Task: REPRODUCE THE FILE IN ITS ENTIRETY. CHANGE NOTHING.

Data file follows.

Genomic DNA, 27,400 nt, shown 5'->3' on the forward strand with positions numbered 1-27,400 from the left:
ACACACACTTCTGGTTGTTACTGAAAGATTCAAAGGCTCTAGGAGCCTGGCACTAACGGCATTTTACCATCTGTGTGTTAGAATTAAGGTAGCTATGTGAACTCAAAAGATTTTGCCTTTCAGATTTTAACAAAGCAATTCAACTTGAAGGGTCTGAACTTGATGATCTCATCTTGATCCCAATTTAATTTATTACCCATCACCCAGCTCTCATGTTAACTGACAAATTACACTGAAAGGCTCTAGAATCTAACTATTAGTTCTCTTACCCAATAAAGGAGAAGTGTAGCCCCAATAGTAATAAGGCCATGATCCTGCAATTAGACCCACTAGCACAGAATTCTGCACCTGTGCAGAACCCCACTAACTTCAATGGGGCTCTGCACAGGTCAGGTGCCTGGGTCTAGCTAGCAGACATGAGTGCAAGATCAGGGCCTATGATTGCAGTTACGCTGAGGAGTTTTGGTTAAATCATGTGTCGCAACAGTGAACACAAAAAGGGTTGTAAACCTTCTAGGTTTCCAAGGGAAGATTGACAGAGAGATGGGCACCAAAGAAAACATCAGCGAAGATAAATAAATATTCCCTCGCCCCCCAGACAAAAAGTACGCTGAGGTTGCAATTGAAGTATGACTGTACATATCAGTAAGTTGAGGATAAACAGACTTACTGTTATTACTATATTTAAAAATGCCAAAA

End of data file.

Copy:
Genomic DNA, 27,400 nt, shown 5'->3' on the forward strand with positions numbered 1-27,400 from the left:
ACACACACTTCTGGTTGTTACTGAAAGATTCAAAGGCTCTAGGAGCCTGGCACTAACGGCATTTTACCATCTGTGTGTTAGAATTAAGGTAGCTATGTGAACTCAAAAGATTTTGCCTTTCAGATTTTAACAAAGCAATTCAACTTGAAGGGTCTGAACTTGATGATCTCATCTTGATCCCAATTTAATTTATTACCCATCACCCAGCTCTCATGTTAACTGACAAATTACACTGAAAGGCTCTAGAATCTAACTATTAGTTCTCTTACCCAATAAAGGAGAAGTGTAGCCCCAATAGTAATAAGGCCATGATCCTGCAATTAGACCCACTAGCACAGAATTCTGCACCTGTGCAGAACCCCACTAACTTCAATGGGGCTCTGCACAGGTCAGGTGCCTGGGTCTAGCTAGCAGACATGAGTGCAAGATCAGGGCCTATGATTGCAGTTACGCTGAGGAGTTTTGGTTAAATCATGTGTCGCAACAGTGAACACAAAAAGGGTTGTAAACCTTCTAGGTTTCCAAGGGAAGATTGACAGAGAGATGGGCACCAAAGAAAACATCAGCGAAGATAAATAAATATTCCCTCGCCCCCCAGACAAAAAGTACGCTGAGGTTGCAATTGAAGTATGACTGTACATATCAGTAAGTTGAGGATAAACAGACTTACTGTTATTACTATATTTAAAAATGCCAAAA